By Nicole Lipkin
Our children face a whole new set of challenges compared to what we faced growing up.
From harassment and violence in schools, to cyberbullying, to the alarmingly high volume of inappropriate content on the internet, these negative influences are having a lasting impact on the psychological well-being of kids. They also have a lasting impact on us, as parents, because of how complicated and confusing it is to guide, advise and parent around these difficult situations.
To drive the point home, research has found that this generation of youth is more vulnerable to mental illness and other negative outcomes.
Ultimately, children’s coping skills (as well as our own) are being challenged daily and, as parents, it is important that we help build and fortify these skills early on. In fact, research shows that it’s high competency in soft skills – self-awareness, empathy, compassion – that are most predictive of long-term interpersonal, professional and lifelong success.
Think of these soft skills as little suits of armor providing powerful coping skills when things go awry with themselves or others. Soft skills are skills like strong communication skills, self-management, growth mindset, social-awareness, relationship skills, judgment and decision-making skills, just to name a few. They are not only critical for children, they are critical for all of us and serve as a protective force in our self-development and day to day functioning.
The good news is that these skills can develop and strengthen throughout a lifetime, it just takes work, modeling, and reinforcement both at school and at home. So, what can you do?
First and foremost, check with your school to see if they have a socio-emotional program and if they don’t, encourage the school to consider incorporating a program into the curriculum.
Many teachers have noted the need for more socio-emotional curriculum, yet the millions of funding dollars continue to go to programs that support the core curriculum subjects: mathematics, reading, science, and social studies. Not to downplay the importance of these core curriculum subjects, but we also need to start paying more attention to programs geared toward emotional intelligence.
Second, pay attention to how you are modeling behavior at home. Our children are sponges and pick up on our quirks, anxieties, reactions, and behaviors. Pay attention to how you are coping with difficult situations and try, when possible, to model what you would want your child to demonstrate.
Third, when you can’t model what you want to model (and isn’t that the case for all of us sometimes?), then chat about that openly with your child. Conversations about attitudes and behaviors that you aren’t proud of are some of the most useful and important to have with your child. These dialogues encourage self-awareness, self-reflection, and humility, three of the foundational skills necessary for soft skill development and a large coping skills toolbox to use when needed.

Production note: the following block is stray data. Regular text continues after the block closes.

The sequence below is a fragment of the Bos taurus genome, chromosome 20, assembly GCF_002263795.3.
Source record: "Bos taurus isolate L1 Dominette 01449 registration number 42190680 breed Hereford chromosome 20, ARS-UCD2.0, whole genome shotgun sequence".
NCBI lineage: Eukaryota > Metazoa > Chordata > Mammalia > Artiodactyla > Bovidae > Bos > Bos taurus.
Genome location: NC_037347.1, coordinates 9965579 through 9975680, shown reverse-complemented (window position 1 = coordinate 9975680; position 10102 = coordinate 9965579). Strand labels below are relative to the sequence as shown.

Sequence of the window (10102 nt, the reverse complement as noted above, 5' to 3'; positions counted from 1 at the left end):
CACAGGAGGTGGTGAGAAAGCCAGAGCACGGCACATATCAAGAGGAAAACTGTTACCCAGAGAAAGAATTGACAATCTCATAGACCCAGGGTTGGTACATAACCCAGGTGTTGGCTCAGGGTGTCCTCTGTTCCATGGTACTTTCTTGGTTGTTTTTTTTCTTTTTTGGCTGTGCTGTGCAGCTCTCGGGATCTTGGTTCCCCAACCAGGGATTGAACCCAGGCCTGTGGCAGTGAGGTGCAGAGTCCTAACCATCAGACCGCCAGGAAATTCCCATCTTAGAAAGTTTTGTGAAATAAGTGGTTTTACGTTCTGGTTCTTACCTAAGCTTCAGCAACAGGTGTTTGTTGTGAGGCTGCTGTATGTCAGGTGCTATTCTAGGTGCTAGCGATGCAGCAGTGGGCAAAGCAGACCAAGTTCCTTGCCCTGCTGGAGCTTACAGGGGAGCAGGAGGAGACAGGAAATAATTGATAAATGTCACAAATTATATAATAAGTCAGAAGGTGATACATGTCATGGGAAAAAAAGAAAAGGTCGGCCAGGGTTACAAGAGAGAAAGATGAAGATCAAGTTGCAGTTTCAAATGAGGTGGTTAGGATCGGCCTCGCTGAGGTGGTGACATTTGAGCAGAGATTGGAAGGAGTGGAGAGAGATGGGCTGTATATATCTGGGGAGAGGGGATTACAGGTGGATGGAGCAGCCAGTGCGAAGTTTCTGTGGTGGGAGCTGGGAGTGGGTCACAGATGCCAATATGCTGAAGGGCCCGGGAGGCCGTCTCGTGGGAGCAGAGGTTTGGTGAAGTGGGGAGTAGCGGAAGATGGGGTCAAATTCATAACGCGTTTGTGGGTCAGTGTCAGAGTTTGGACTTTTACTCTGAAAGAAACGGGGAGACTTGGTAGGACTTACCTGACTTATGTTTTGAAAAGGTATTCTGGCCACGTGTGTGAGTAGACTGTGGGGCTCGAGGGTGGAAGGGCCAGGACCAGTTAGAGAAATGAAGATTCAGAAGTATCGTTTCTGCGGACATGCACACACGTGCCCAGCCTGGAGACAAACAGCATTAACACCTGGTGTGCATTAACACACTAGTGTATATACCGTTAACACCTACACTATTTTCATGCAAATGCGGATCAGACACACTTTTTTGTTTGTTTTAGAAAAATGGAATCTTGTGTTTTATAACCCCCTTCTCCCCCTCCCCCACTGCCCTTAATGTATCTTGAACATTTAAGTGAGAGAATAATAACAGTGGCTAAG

Last but not least, help your child build a daily habit of soft skill practice. This is the mission behind the Young Leader Project. This educational curriculum, designed for young people ages 7-11, focuses on helping parents (and schools) strengthen children’s leadership soft skills to help build and develop their lifelong leadership potential.
The program challenges young leaders to apply the newly learned leadership skills in their everyday environments. Adult caregivers and educators are also encouraged to reinforce these skills by modeling and practicing what the child learns within the home and at school. This program was created and developed by psychologists and educators and the curriculum is based on cutting-edge psychological, developmental, leadership, and educational research.
To begin building your young leader’s leadership potential, click on this link to access a bonus Young Leader Project activity to complete with your child. This What Are My Superpowers activity helps your young leader identify their unique strengths and ways they can use them to be a great leader.
The Young Leader Project is all about helping children develop the prosocial soft skills they need to lead happy and successful personal and professional lives. The program can be accessed via an online virtual platform or through a box set which includes workbooks and supplies. The activities are intended to increase positive personal and professional development, and to build participants’ leadership competencies and coping skills.
The developers behind this revolutionary leadership program for children are trained as psychologists, with a mission to help young people develop the behaviors and skills that are linked to general well-being. To further this, they are also leadership development experts, who see the importance of developing leadership skills that help tomorrow’s leaders understand themselves, as well as make a positive impact on those around them as they grow into adults.
To learn more about the Young Leader Project, visit www.youngleaderproject.com. We are still in beta testing phase so if you would like to be part of our testing, visit www.youngleaderproject.com/beta to sign up.
Our team at the Young Leader Project will be writing regularly for Phillytweens.com to help you learn about different and creative ways to help build your child’s soft skills.
Dr. Nicole Lipkin is a clinical and organizational psychologist specializing in leadership development, executive coaching, and organizational development. She is the founder of the Young Leader Project, CEO of Equilibria Leadership Consulting and Equilibria Psychological and Consultation Services, and the author of the popular business book What Keeps Leaders Up At Night.